Former French President Valery Giscard d’Estaing, champion of European integration, dies
Valery Giscard d’Estaing, the president of France from 1974 to 1981 who became a champion of European integration, died Wednesday. He was 94.
Giscard d’Estaing’s office said he died in his family home in the Loir-et-Cher region, in central France, after contracting COVID-19.
“In accordance with his wishes, his funeral will take place in strict privacy,” his office said.
Giscard d’Estaing was hospitalized last month with heart problems but remained vigorous deep into old age.
In a January interview with the Associated Press, he displayed a firm handshake and sharp eye, recounting details from his meetings as French president in the 1970s with President Carter and Egyptian leader Anwar Sadat, whose photos graced his office walls.
He wrote the article in the European Union charter that allowed Brexit to happen — the brief passage stating that a member state can leave the bloc.
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On the eve of Britain’s departure this year, Giscard told the AP that it was a “step backward” geopolitically, but he took a longer view: “We functioned without Britain during the first years of the European Union … so we will rediscover a situation that we have already known.”
Born in Germany less than a decade after World War I, Giscard d’Estaing helped liberate Paris from the Nazis in the next world war. He later laid the groundwork for the shared euro currency and helped integrate Britain into what became the EU in the 1970s.
Seeing the Britons leave, “I feel great regret,” he said.
He remained unfailingly optimistic about the European project, forecasting that the EU and the euro would bounce back and gradually grow stronger and bigger despite the challenges of losing a major member.
When he took office in 1974, Giscard d’Estaing began as the model of a modern French president, a conservative with liberal views on social issues.
Abortion and divorce by mutual consent were legalized under his term, and he reduced the age of majority from 21 to 18.
He played his accordion in working-class neighborhoods. One Christmas morning, he invited four passing garbage collectors to breakfast at the presidential palace.
He lost his reelection bid in 1981 to the Socialist Party’s Francois Mitterrand.
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Born in 1926 in Coblenz, Germany, where his father was a financial director of the post-World War I French occupation administration, Giscard d’Estaing grew up with a pan-European outlook. After joining the French Resistance during World War II, he next saw Germany as a tank commander in the French military in 1944.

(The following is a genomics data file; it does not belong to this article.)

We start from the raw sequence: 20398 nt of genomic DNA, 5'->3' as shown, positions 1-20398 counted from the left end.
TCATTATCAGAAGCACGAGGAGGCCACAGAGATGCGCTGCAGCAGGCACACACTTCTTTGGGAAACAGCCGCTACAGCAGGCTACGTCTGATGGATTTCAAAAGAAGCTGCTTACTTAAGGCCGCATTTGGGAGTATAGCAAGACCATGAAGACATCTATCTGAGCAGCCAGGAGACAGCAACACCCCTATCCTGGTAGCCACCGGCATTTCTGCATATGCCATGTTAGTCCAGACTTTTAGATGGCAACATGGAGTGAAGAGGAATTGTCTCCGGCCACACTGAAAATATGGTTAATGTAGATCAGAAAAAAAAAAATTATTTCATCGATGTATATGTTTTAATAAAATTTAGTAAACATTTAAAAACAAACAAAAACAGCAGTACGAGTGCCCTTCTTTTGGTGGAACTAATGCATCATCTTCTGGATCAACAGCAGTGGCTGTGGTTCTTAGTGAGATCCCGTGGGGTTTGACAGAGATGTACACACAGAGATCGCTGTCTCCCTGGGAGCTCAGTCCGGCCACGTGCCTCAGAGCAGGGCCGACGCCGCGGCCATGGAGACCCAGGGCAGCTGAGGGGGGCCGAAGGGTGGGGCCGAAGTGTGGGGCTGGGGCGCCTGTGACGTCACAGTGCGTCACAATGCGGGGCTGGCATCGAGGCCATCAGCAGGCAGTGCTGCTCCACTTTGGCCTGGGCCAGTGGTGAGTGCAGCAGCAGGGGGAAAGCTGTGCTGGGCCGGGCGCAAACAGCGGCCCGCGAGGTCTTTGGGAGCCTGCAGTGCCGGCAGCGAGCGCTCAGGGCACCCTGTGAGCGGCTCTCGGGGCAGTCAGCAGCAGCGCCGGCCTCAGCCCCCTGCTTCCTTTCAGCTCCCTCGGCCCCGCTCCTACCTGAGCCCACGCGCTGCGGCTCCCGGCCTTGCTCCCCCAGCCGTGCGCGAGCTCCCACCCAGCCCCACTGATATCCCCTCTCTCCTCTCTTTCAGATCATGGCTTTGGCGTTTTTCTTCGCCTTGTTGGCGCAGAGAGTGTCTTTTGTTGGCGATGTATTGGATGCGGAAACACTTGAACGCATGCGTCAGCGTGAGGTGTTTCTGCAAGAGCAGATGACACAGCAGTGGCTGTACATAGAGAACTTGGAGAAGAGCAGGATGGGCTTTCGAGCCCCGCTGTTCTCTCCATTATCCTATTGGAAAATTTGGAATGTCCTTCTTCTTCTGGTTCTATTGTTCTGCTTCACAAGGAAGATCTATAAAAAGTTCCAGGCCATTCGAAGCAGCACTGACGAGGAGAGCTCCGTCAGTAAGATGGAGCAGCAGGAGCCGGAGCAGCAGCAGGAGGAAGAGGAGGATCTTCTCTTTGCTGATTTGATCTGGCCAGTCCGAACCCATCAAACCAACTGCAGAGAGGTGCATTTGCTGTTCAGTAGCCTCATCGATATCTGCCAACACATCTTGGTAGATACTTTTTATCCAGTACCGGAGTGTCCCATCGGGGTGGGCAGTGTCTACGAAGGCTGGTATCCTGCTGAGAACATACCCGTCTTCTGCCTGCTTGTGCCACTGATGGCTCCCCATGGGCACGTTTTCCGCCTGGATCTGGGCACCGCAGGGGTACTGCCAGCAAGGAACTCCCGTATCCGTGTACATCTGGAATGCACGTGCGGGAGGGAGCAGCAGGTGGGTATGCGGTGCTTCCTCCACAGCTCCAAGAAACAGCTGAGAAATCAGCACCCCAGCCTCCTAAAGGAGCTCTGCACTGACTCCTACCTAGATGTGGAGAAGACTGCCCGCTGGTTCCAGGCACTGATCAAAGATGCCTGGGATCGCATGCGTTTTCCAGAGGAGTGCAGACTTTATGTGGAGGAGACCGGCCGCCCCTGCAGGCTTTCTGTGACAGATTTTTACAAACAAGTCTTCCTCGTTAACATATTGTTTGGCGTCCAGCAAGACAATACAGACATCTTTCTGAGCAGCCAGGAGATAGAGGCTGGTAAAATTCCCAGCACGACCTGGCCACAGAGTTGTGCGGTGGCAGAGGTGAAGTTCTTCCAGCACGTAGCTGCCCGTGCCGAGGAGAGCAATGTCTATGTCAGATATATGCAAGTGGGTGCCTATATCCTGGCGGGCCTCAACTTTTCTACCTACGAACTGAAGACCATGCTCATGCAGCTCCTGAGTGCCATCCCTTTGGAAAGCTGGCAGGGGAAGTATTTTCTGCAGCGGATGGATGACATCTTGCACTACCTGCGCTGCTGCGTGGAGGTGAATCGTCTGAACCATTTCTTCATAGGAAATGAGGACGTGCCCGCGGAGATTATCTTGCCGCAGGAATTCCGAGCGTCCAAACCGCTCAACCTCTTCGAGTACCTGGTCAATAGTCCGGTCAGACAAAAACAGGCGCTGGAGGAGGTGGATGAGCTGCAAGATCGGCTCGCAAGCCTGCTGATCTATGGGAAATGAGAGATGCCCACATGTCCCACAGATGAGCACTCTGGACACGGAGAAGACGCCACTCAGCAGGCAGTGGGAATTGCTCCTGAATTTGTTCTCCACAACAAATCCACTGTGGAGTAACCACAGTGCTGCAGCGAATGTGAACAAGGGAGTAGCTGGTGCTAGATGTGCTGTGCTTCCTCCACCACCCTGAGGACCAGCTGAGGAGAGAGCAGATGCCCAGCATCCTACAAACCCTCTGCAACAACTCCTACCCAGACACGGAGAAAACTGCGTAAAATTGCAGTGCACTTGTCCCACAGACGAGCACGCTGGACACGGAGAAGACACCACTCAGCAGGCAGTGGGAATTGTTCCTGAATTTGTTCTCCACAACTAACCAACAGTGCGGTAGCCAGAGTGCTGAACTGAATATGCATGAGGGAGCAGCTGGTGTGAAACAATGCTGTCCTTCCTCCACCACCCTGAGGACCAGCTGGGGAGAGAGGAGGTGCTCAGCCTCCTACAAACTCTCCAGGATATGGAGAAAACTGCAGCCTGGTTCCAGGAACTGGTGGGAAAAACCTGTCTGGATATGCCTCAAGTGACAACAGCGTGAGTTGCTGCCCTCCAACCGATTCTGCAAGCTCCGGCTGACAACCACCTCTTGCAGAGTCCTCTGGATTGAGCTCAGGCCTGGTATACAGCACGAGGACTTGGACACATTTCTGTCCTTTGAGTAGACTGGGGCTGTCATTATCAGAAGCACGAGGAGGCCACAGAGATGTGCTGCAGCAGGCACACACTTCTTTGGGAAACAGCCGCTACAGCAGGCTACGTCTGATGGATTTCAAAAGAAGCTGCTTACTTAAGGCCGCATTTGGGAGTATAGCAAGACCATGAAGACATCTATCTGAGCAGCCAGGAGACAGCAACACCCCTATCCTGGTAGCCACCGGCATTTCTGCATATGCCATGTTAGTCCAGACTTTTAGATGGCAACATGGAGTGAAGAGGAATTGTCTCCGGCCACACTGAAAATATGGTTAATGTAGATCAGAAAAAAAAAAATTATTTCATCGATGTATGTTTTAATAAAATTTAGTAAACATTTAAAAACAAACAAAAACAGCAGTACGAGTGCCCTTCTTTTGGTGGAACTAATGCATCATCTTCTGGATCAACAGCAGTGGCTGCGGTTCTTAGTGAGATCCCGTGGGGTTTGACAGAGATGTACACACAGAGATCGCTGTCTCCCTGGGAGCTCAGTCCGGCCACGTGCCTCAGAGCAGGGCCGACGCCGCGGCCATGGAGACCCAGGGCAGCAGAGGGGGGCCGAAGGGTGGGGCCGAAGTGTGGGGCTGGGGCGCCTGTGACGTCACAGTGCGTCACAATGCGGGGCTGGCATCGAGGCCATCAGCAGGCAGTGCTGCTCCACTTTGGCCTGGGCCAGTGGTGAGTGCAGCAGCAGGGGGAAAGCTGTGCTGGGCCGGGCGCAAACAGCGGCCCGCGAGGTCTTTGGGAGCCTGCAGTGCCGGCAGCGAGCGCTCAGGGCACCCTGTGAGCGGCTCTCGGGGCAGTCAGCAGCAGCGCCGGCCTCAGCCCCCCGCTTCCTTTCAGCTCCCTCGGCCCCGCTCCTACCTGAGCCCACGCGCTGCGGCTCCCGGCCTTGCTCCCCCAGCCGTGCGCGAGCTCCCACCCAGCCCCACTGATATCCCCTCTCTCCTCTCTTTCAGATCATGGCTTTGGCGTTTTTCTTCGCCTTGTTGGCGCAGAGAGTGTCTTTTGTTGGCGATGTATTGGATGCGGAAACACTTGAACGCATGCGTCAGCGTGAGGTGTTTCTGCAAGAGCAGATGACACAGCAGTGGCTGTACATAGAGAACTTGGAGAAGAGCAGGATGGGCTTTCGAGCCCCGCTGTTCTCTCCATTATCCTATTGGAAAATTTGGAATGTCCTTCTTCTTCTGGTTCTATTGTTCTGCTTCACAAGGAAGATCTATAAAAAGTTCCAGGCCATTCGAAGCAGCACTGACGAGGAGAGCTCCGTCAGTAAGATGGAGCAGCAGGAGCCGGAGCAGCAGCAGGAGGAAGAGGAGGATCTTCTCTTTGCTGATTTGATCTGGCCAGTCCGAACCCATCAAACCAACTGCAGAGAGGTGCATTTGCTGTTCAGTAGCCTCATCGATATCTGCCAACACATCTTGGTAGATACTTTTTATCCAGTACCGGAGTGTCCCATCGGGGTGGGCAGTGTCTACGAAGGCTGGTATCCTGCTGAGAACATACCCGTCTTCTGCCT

In 1952, he married Anne-Aymone de Brantes, the daughter of a count and heiress to a steel fortune. They had four children: Valerie-Anne, Louis, Henri and Jacinte.
Young Giscard d’Estaing studied at the prestigious Polytechnical Institute and then the elite National School of Administration before earning a master’s degree in economics at Oxford.
President Charles de Gaulle named him finance minister when Giscard d’Estaing was 36.
After his defeat in the 1981 presidential election, he temporarily retired from politics.
He then found a second calling in the European Union. He worked on writing a European Constitution which was formally presented in 2004 but rejected by French and Dutch voters. However, it paved the way for the adoption of the Treaty on European Union in 2007.
At 83, he published a romance novel called “The Princess and the President,” which he said was based on Britain’s Princess Diana, with whom he said he discussed writing a love story.
Asked about the nature of their relationship, he said only: “Let us not exaggerate. I knew her a bit in a climate of a confidential relationship. She needed to communicate.”
Earlier this year, a German journalist accused Giscard d’Estaing of repeatedly grabbing her during an interview and filed a sexual assault complaint with Paris prosecutors. Giscard d’Estaing’s French lawyer said the 94-year-old former president “retains no memory” of the incident.
Former French President Francois Hollande paid tribute to “a statesman who had chosen to open up to the world and was thinking that Europe was a condition for France to be greater.”
Hollande’s predecessor, Nicolas Sarkozy, expressed his “deep sadness.” Giscard d’Estaing “made France be proud,” he said.
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